There can be no doubt about the principal faculties which have contributed to its quality: imagination and humour. It is imagination in the strictest sense of the world as the power of seeing and hearing internally, without any obligation to fancy - though Mr. Forster has fancy at his command to heighten the impression, as in his treatment of the echoes in the Marabar Caves. "Even the striking of a match starts a little worm coiling, which is too small to complete a circle but is eternally watchful." To speak of his characters as being "well drawn," would be crude; they draw themselves, and mainly in their conversation. More remarkable even than his vision is Mr. Forster's power of inner hearing; he seems incapable of allowing a person to speak out of character, and Dr. Aziz strikes one as less invented than overheard. Equally pure is Mr. Forster's humour. His people, British or native, are not satirised or caricatured or made the targets of wit; they are simply enjoyed.

The story is, essentially, that of the close contact of East and West in the persons of Dr. Aziz, a Moslem, assistant medical officers of the Chandrapore Hospital, and Mr. Fielding, principal of the College. In all the other characters the contact is governed by conventions - official or would-be sympathetic - but in them it is as close as blood itself allows. So far as affection is concerned they are friends, so that the interplay of East and West is along the very finest channels of human intercourse - suggesting the comparison of the blood and air vessels in the lungs; but the friendship is always at the mercy of the feelings which rise from the deeps of racial personality.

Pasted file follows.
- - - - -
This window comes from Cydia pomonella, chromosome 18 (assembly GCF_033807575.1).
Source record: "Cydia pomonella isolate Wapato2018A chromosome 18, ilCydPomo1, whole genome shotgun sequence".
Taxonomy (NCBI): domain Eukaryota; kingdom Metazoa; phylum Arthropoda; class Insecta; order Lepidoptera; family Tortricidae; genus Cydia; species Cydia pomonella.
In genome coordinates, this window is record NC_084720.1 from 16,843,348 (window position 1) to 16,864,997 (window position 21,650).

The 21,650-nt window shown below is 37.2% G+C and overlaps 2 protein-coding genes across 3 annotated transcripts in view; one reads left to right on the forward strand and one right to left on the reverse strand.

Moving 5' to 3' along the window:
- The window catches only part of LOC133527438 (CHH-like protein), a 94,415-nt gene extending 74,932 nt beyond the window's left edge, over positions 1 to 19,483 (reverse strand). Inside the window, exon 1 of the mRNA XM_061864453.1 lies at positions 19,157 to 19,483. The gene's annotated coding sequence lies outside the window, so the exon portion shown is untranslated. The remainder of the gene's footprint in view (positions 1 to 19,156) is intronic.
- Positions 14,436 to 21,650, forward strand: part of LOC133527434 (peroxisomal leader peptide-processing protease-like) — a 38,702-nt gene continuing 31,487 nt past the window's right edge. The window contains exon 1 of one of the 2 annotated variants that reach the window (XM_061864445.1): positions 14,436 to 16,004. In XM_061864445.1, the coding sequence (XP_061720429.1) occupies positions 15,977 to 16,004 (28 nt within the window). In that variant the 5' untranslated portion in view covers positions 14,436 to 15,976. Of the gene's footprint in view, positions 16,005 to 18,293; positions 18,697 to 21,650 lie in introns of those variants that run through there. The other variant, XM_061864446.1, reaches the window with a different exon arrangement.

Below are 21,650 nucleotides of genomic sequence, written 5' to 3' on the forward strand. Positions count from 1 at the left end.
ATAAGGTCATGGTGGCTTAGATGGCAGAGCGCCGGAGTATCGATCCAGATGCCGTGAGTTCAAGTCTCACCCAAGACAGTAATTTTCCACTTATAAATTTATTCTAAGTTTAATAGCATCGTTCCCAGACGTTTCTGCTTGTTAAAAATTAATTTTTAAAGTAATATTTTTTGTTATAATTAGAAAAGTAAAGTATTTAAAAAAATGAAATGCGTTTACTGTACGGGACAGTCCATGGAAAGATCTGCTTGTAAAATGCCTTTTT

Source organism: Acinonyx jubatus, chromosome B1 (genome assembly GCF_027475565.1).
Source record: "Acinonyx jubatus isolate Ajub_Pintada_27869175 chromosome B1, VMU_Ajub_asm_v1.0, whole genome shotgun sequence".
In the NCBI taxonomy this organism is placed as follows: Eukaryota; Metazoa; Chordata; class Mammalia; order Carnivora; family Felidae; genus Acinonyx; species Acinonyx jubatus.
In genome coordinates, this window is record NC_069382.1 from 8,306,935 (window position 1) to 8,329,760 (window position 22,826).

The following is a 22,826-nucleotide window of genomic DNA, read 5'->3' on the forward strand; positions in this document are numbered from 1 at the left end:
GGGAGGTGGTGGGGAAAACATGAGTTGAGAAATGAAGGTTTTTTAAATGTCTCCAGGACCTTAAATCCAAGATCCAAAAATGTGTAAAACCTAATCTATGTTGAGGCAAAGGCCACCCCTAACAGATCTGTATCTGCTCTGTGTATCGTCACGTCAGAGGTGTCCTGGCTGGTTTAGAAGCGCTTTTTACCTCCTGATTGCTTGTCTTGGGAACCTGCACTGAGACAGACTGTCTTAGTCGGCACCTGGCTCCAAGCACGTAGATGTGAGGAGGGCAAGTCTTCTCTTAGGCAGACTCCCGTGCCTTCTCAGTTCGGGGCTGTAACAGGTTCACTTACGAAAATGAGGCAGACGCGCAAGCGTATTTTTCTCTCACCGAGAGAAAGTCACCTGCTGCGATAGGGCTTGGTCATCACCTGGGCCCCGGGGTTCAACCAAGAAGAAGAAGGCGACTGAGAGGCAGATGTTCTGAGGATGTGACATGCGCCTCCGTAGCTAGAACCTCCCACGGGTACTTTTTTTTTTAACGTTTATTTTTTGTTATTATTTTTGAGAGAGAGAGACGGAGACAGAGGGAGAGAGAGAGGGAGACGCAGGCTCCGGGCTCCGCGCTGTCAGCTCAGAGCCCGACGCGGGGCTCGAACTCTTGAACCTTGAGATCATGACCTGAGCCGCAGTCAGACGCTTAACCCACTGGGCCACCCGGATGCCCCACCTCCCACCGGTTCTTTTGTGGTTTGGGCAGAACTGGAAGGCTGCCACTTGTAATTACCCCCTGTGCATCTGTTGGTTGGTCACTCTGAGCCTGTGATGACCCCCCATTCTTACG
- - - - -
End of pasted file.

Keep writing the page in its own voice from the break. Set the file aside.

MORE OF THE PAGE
The action of the story is provided by outsiders; two travelling Englishwomen, one elderly, the mother of the city magistrate, and one, Miss Quested, comparatively young, who becomes for a time engaged to him. The one has a natural and the other a theoretical sympathy for the country and its people.